PCG: China Coast Guard More Restrained After "Name and Shame" Campaign
The Philippine Coast Guard's "name and shame" campaign to highlight aggressive Chinese maritime behavior is beginning to pay off, a spokesman said Thursday.
The China Coast Guard and Chinese maritime militia have a longstanding reputation for interfering with Philippine interests in the Spratly Islands, where China has established a string of military bases on contested land features. For years, Philippine fishermen have complained of Chinese forces harassing them or driving them away from desirable fishing grounds, like Scarborough Shoal. The Philippine Coast Guard has also reported run-ins with larger China Coast Guard vessels on dozens of occasions.
Over the past year, the PCG has begun publishing photos and written accounts of the China Coast Guard's aggressive behavior, hoping that exposing and documenting it would prompt Chinese leadership to rein in some of the worst abuses. That campaign is beginning to show results, according to PCG spokesperson Commodore Jay Tarriela.
"In some features of the West Philippine Sea, we can already see some of the changes of behavior of the Chinese Coast Guard. Before they were aggressive all over the West Philippine Sea," Tarriela told Philippine outlet ANC.
However, that trend does not yet extend to Second Thomas Shoal. This reef is home to an isolated garrison of Philippine marines, who maintain Manila's claim on the land feature in the face of constant Chinese pressure. The outpost - a dilapidated WWII landing ship which was intentionally grounded for use as a base - has to be resupplied by convoy, and this regular operation is a recurring source of friction with the China Coast Guard. In past run-ins, the CCG has allegedly used water cannon, military-grade illuminating lasers, and aggressive maneuvers to block the passage of Philippine vessels on the resupply run.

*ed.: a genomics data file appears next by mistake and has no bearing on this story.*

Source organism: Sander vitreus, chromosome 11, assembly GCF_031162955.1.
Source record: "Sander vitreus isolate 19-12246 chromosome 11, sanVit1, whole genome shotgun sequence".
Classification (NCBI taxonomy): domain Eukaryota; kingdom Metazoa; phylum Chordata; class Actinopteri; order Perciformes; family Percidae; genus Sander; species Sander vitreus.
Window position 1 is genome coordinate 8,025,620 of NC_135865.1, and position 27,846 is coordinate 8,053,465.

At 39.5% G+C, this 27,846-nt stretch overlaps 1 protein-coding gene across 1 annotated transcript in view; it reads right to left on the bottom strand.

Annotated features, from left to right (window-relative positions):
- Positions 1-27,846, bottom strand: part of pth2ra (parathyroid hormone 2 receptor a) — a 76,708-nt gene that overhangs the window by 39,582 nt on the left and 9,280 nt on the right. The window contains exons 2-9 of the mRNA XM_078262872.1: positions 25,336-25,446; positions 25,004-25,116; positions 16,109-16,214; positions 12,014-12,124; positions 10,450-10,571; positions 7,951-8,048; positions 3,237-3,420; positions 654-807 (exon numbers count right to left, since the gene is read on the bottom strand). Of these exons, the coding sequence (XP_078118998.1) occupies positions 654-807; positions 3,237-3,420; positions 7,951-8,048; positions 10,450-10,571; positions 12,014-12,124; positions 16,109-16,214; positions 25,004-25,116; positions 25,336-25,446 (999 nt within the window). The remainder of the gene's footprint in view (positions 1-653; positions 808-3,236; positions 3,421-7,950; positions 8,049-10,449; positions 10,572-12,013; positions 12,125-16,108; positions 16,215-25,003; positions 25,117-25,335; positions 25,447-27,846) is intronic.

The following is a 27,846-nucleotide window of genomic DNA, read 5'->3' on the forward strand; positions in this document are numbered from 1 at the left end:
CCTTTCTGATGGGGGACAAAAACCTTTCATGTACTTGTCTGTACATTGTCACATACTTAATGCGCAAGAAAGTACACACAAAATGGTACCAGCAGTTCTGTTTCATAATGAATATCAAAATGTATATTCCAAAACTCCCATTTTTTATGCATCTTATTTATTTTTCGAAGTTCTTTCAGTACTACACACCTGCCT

Just last Friday, PCG cutters headed for Second Thomas Shoal were intercepted by the China Coast Guard as soon as their convoy came within 12 nautical miles of the shoal. The convoy was "constantly followed, harassed, and obstructed by the significantly larger Chinese Coast Guard vessels," according to Tarriela, and the Chinese vessels "blatantly disregard the Convention on the International Regulations for Preventing Collisions at Sea (COLREGs)." Photos from the scene appear to show a large CCG vessel cutting across the bow of the PCG cutter Malabrico.
While this behavior is concerning - U.S. Secretary of Defense Lloyd Austin characterized it as "coercive and risky" - it is now the exception rather than the rule in the Spratly Islands, thanks in part to the Philippine effort to publicize it.
"What is happening in Ayungin Shoal is different from the entire operation of the Chinese Coast Guard and our deployment of the Philippine Coast Guard vessels in the entire West Philippine Sea," Tarriela told ANC.